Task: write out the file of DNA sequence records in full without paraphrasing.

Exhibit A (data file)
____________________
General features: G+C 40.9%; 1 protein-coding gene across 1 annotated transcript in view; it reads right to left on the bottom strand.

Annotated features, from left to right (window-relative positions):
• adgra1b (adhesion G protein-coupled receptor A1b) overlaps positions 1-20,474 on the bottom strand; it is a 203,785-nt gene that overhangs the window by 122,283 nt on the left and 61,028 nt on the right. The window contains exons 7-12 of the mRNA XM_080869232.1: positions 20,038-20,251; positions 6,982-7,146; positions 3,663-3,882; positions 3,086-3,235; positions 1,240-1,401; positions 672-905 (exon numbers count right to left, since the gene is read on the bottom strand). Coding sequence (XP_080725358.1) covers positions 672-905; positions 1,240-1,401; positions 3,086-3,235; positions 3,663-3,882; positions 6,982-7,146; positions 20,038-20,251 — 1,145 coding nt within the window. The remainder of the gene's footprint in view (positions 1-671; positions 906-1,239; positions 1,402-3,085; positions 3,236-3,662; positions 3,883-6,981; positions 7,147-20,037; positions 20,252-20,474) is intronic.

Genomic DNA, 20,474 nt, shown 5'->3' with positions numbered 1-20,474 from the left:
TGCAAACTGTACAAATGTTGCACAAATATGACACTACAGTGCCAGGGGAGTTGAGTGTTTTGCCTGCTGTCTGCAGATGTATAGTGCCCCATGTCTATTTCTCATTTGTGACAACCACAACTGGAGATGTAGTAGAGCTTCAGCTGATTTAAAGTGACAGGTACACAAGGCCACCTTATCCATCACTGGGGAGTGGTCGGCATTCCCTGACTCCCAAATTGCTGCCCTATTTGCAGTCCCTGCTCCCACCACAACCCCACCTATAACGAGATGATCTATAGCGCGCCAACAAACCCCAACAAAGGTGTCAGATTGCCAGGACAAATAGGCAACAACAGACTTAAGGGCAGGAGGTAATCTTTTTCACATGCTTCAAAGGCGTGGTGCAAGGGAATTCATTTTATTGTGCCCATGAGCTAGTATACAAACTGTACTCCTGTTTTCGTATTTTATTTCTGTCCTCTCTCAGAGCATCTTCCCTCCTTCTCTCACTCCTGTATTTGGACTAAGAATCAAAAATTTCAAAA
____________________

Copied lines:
General features: G+C 40.9%; 1 protein-coding gene across 1 annotated transcript in view; it reads right to left on the bottom strand.

Annotated features, from left to right (window-relative positions):
• adgra1b (adhesion G protein-coupled receptor A1b) overlaps positions 1-20,474 on the bottom strand; it is a 203,785-nt gene that overhangs the window by 122,283 nt on the left and 61,028 nt on the right. The window contains exons 7-12 of the mRNA XM_080869232.1: positions 20,038-20,251; positions 6,982-7,146; positions 3,663-3,882; positions 3,086-3,235; positions 1,240-1,401; positions 672-905 (exon numbers count right to left, since the gene is read on the bottom strand). Coding sequence (XP_080725358.1) covers positions 672-905; positions 1,240-1,401; positions 3,086-3,235; positions 3,663-3,882; positions 6,982-7,146; positions 20,038-20,251 — 1,145 coding nt within the window. The remainder of the gene's footprint in view (positions 1-671; positions 906-1,239; positions 1,402-3,085; positions 3,236-3,662; positions 3,883-6,981; positions 7,147-20,037; positions 20,252-20,474) is intronic.

Genomic DNA, 20,474 nt, shown 5'->3' with positions numbered 1-20,474 from the left:
TGCAAACTGTACAAATGTTGCACAAATATGACACTACAGTGCCAGGGGAGTTGAGTGTTTTGCCTGCTGTCTGCAGATGTATAGTGCCCCATGTCTATTTCTCATTTGTGACAACCACAACTGGAGATGTAGTAGAGCTTCAGCTGATTTAAAGTGACAGGTACACAAGGCCACCTTATCCATCACTGGGGAGTGGTCGGCATTCCCTGACTCCCAAATTGCTGCCCTATTTGCAGTCCCTGCTCCCACCACAACCCCACCTATAACGAGATGATCTATAGCGCGCCAACAAACCCCAACAAAGGTGTCAGATTGCCAGGACAAATAGGCAACAACAGACTTAAGGGCAGGAGGTAATCTTTTTCACATGCTTCAAAGGCGTGGTGCAAGGGAATTCATTTTATTGTGCCCATGAGCTAGTATACAAACTGTACTCCTGTTTTCGTATTTTATTTCTGTCCTCTCTCAGAGCATCTTCCCTCCTTCTCTCACTCCTGTATTTGGACTAAGAATCAAAAATTTCAAAA